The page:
This year I am trying the Save the Cat formula, which divides the story into three acts with specific pivotal plot points (called Beats) in each. So I actually have a story outline, but as yet no defined hero character at all.

I realize plot and character are interactive; each forms part of the other. As the plot affects the character, so does the character affect the plot.

…So what makes a compelling character?

I await your answer.

Seriously.

Meanwhile, may I present a few of my favourite cartoons, only the first of which is even tangentially related to today’s casual prompt, “express yourself”?

cartoon decorator-farming-new-yorker-cartoon_a-G-9180543-8419447

cartoon freshly-ground-pepper-new-yorker-cartoon_a-l-9476900-8419449

cartoon man-on-deserted-island-writes-tuesday-nov-27-dear-diary-still-no-si-new-yorker-cartoon_a-l-9168868-8419449


Peace, love, and lots of writing,

~~FP

Barnaby

Prompt: Snippet


Hello Wednesday,

I am immersed in finishing NaNoWriMo before tomorrow (November 30) and so have drawn up a random snippet of the book to share. This is not a wonderful snippet, or representative of the book, but here you go. Cartoon to follow. 🙂

Ivy opened her eyes. Had she died, again?

No. While it hurt to breathe, she could smell leaves and mud, and hear birds arguing in the distance, and what she saw, straight ahead of her, was a cloudless blue sky.

She heard a snort. It was her horse, Barnaby, probably nearby, contentedly feasting on shoots of fescue and wildflowers, instead of returning back to the ranch riderless, thus alerting Sable and Mr Clarence and Dean and all the others that there had been an accident, that there was an emergency.

And there had been an accident. Ivy felt like she was hanging upside down, and while she couldn’t move, she could see that she lay on a steep slope, a rocky slope with persistent white flowers and creeping horsehairs that grew from every crevice and crack. She could move her right hand, and her fingers wrapped around a handful of gravel.

“Barnaby— shoo!” she cried, but her voice was ragged and raspy, and barely above a whisper. She heard him snort. He was a nice horse, a handsome horse— a glossy coat speckled with white, grey, and soft brown— and a good horse, but he wasn’t hers. They hadn’t bonded the way Dean had bonded with his working horse, or Clarence with his old mare, and even Sable and her lively stallion seemed to have a special connection.

She was Barnaby’s temporary burden, and Barnaby was her temporary mount, or he would have sensed that she was in grave danger, and raced back to the ranch instead of hanging about, taking a break, snacking on sweet grass, enjoying the sunshine, with no one pulling at him this way and that way— someone inexperienced, green, and who pulled too hard or not hard enough, jostled on his back like a sack of rocks, and almost strangled him when they dismounted.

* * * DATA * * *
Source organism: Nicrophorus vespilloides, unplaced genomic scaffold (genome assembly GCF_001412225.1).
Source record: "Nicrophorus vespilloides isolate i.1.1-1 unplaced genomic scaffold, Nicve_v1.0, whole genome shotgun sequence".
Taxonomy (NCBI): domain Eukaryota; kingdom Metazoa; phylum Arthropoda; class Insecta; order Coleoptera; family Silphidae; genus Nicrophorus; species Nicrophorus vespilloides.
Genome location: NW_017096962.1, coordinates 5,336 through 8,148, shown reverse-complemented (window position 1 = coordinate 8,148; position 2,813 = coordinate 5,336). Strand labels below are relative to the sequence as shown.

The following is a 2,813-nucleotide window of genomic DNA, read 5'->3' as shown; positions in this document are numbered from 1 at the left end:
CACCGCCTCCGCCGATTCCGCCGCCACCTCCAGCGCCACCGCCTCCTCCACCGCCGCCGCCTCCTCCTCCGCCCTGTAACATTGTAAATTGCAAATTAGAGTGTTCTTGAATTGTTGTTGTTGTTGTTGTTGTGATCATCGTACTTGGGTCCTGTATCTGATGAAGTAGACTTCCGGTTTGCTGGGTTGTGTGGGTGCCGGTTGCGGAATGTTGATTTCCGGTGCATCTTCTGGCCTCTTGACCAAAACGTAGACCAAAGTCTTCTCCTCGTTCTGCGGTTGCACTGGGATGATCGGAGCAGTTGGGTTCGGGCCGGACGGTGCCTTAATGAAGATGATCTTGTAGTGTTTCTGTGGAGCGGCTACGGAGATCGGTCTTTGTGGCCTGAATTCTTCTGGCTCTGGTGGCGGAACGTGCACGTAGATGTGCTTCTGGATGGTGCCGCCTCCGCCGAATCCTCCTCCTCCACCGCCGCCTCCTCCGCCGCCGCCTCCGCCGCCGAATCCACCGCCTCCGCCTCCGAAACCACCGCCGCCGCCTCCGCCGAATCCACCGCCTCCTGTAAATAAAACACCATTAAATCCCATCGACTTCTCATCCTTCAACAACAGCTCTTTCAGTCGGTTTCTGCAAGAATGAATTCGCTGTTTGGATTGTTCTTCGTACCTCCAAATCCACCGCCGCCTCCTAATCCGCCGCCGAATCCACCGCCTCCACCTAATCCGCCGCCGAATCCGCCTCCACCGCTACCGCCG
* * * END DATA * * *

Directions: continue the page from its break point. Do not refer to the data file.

Barnaby didn’t know she was injured, in trouble. For all he knew, she was taking a pleasant break in a rather harrowing ride, just as he was.

For she had ridden him hard, across the meadow and through the river, anxious to prove herself to Dean and Sable, because she wanted to enter the race. The race was all anyone talked about. Even Mrs Donovan’s pregnant ladies, when Ivy accompanied her on her rounds, talked about the Nettle River Cross County Race.

If you were underage, as Ivy was, you needed a sponsor. Mr Clarence, Dean, the ranch manager, and Sable agreed she wasn’t ready. She’d made good progress! She’d graduated from the corral to the trail quickly, and what she lacked in innate skill she made up for in determination.

Of course, neither Ivy nor Sable told Dean or anyone that she was learning to ride so she could go with the other Immortals on a grand, dangerous adventure. They were to join an army, Sable said, an army on horseback. They would travel across country, camp in tents, learn to protect themselves with swords and agility, defend the weak against the powerful. Sable said it was a lark for the ages. Sable said they would live on their horses, and Ivy needed to learn to ride, quickly and very well.

It was crazy that they wouldn’t let Ivy race. She could handle Barnaby. Barnaby was fast, when she let him. She was smart enough to give him free rein across the wide spaces, and to let him pick his way through a narrow path on the side of a mountain, and to let him choose the safest route down a steep incline— but wait.